As I've mentioned in my hello panel on the right hand side of my blog, I live in Wales. Baseball cards are a niche interest in the UK that is growing with a lot of new people starting out in the hobby. So sometimes I include some information about the cards that I show, or about baseball, that is well-known to long-time collectors.
Today's blog post is about the Upper Deck Card Company. A lot of card collectors and bloggers will know a lot of this, so please be patient, or scroll down and just see the cards. (I don't mind, honest!)
Towards the end of the 80s, the baseball card market was getting a bit crowded. Topps, Fleer and DonRuss were all producing larger and larger sets of cards, and the hobby was entering what became known as the "junk wax" era. The nickname is from the way cards were wrapped in wax packets, and because so many were produced. Unopened packs from that time are still widely available.
In 1988 a new company entered the fray, Upper Deck. Their cards were different - a premium product - which sold out in their debut 1989 season. The popularity of Upper Deck cards was such that they won "Card Set of the Year" every year from 1989 through to 2004. Upper Deck cards are noticeably different to their contemporary competitors. They are of better stock, glossy, have colour photos on the front and the back, and boasted much better photos. I've already written about how Topps chose some odd images of Tony Gwynn, but he was much better served than some other players. Upper Deck didn't do weird behind the plate photos of a players shoulder.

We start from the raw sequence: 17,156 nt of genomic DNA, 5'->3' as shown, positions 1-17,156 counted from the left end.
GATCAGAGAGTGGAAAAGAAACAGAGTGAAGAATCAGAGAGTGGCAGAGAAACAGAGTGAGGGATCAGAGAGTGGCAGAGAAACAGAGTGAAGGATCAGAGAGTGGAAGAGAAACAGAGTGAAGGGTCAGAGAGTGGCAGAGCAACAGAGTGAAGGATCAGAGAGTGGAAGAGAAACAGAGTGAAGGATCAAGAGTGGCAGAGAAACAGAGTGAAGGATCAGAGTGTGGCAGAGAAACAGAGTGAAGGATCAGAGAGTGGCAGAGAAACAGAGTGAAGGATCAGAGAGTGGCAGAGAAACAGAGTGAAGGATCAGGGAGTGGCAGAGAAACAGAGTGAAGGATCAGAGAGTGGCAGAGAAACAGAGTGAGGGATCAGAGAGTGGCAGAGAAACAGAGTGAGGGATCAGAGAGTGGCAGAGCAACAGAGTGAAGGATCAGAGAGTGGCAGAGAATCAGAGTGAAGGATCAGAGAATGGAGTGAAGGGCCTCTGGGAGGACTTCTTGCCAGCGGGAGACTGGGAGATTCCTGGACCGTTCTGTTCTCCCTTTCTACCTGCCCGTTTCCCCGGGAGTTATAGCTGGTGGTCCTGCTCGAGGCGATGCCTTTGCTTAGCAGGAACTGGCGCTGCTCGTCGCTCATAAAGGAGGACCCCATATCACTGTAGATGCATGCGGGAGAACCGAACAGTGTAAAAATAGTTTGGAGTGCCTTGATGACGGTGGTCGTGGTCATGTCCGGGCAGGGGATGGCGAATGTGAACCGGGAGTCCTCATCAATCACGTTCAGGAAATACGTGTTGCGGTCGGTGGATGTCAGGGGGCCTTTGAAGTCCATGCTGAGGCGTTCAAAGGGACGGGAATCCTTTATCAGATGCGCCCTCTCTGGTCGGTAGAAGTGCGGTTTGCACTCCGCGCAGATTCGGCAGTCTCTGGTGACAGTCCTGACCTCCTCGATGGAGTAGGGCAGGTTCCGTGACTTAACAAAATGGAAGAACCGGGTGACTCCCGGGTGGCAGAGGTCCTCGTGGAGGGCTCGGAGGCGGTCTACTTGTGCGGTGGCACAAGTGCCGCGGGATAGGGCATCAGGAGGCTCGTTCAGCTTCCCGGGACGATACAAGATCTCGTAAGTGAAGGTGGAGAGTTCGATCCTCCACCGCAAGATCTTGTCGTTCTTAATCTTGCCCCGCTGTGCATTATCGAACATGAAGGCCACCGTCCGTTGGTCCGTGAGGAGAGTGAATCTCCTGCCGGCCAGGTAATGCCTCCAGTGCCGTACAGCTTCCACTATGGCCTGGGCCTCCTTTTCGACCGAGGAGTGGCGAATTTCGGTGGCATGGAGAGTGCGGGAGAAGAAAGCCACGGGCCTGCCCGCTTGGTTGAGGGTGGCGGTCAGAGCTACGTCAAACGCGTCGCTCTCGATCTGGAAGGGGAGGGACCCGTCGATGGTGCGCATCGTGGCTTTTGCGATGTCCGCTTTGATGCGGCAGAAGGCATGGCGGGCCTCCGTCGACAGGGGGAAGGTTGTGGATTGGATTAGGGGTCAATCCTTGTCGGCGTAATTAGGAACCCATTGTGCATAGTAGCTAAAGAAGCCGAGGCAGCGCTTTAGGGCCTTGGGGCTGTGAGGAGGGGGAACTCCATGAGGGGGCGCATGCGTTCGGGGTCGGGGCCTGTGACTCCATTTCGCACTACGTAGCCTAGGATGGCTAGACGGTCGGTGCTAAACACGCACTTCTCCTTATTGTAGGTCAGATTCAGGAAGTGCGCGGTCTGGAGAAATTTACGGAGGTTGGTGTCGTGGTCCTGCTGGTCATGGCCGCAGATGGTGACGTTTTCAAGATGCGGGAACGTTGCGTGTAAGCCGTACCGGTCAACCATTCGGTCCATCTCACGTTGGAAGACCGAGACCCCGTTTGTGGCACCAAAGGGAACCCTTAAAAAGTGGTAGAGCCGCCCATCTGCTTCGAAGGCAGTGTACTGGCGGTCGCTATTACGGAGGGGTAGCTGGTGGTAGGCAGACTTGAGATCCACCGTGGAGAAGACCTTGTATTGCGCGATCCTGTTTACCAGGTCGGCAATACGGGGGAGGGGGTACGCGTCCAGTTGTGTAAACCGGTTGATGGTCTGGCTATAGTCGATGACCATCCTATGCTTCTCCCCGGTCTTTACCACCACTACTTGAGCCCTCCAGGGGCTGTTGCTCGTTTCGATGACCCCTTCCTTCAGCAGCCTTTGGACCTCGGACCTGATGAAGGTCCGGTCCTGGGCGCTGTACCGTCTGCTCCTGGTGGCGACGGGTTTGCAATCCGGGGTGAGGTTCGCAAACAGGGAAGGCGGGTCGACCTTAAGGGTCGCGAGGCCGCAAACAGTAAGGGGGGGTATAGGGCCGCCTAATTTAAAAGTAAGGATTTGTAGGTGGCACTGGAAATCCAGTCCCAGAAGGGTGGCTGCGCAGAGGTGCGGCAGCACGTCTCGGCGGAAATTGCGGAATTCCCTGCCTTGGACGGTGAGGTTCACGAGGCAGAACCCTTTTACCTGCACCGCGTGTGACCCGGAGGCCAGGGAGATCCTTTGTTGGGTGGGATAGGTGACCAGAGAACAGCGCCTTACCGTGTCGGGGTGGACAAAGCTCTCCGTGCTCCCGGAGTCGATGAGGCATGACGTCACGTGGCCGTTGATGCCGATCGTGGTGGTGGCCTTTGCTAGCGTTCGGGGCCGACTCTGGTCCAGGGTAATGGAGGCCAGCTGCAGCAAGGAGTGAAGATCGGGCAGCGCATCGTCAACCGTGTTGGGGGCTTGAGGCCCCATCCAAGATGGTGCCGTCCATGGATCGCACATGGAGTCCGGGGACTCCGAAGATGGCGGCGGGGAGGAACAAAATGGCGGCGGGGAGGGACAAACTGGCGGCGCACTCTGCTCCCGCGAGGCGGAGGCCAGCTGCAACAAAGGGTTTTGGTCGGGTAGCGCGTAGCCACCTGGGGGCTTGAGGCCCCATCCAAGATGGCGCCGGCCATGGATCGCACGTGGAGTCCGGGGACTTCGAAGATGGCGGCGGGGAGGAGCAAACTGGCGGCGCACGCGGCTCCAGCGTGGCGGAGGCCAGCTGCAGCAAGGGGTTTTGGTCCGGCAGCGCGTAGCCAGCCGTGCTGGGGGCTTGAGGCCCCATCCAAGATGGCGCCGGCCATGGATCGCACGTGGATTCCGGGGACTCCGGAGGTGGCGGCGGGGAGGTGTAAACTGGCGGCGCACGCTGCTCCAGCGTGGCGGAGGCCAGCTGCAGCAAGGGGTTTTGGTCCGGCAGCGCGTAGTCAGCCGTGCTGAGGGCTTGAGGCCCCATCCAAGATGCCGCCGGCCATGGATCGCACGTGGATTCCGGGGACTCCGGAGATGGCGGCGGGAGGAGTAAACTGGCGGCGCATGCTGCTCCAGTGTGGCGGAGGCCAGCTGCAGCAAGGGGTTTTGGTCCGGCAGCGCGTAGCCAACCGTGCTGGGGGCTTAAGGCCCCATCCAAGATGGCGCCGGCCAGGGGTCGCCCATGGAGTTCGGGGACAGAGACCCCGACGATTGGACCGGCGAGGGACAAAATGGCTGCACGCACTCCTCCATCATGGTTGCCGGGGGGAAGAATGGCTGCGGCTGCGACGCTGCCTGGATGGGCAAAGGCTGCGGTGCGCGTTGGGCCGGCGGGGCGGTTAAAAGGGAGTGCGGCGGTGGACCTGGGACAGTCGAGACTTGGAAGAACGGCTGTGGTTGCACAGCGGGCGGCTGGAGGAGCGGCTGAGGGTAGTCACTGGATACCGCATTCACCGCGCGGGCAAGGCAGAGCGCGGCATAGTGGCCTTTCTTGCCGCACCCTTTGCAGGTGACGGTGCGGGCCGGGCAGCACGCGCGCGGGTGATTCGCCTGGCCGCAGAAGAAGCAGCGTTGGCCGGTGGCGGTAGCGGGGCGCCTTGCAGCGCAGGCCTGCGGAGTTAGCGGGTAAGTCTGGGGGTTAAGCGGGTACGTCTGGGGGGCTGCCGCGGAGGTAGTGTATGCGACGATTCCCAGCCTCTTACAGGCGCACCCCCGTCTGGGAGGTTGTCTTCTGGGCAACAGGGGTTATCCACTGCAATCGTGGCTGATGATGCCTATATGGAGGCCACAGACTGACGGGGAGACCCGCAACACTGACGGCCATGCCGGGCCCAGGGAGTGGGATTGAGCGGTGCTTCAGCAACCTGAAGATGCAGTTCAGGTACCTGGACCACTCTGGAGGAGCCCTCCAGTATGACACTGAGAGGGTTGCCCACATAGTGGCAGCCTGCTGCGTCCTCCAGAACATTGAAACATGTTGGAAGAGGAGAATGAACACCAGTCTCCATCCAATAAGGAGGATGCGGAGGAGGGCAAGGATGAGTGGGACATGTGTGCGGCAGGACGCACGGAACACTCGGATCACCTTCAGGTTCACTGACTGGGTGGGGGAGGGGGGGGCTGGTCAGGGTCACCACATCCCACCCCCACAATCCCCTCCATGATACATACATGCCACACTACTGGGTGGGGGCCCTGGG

Upper Deck were true innovators as well. They were the first card company to insert autographed cards into packs. They created the concept of relic cards. They also led the field in other innovations like foil on cards and insert series in their collections.
In 2007 Upper Deck almost bought the Topps company, which was struggling at the time. However, they failed in their takeover bid. The new owners of Topps paid for an exclusive licence with Major League Baseball and Upper Deck were sued for copyright infringement for including team logos and team names. Rather than produce cards without logos, Upper Deck quit the baseball card market.
So, this blog post is a tribute to the wonderful disrupters, Upper Deck.
Unfortunately I don't have Tony's card from 1989, so I'm going to have to start with...
Card Number 17: Upper Deck 1990, #344
I really like this card. Tony is trying to avoid getting tagged out at a base there. I think he looks like he is dancing. I'd love to be able to identify the baseman. I think that orange stripe on his arm is an Astros uniform, and his name seems to end RAN. The Astros second baseman in 1989 (when this photo was most likely taken) was Bill Doran, so maybe he is Tony's dance partner here.
On the back we have Tony following through on a swing. The only criticism I'd make of this card is that the stats look awkward perpendicular to the photo.
Card Number 18: Upper Deck 1991, #255
Tony on the bench, watching the game. I'm trying to work out what he is doing with his fingers. I think he is applying tape to them to improve his grip on the bat handle.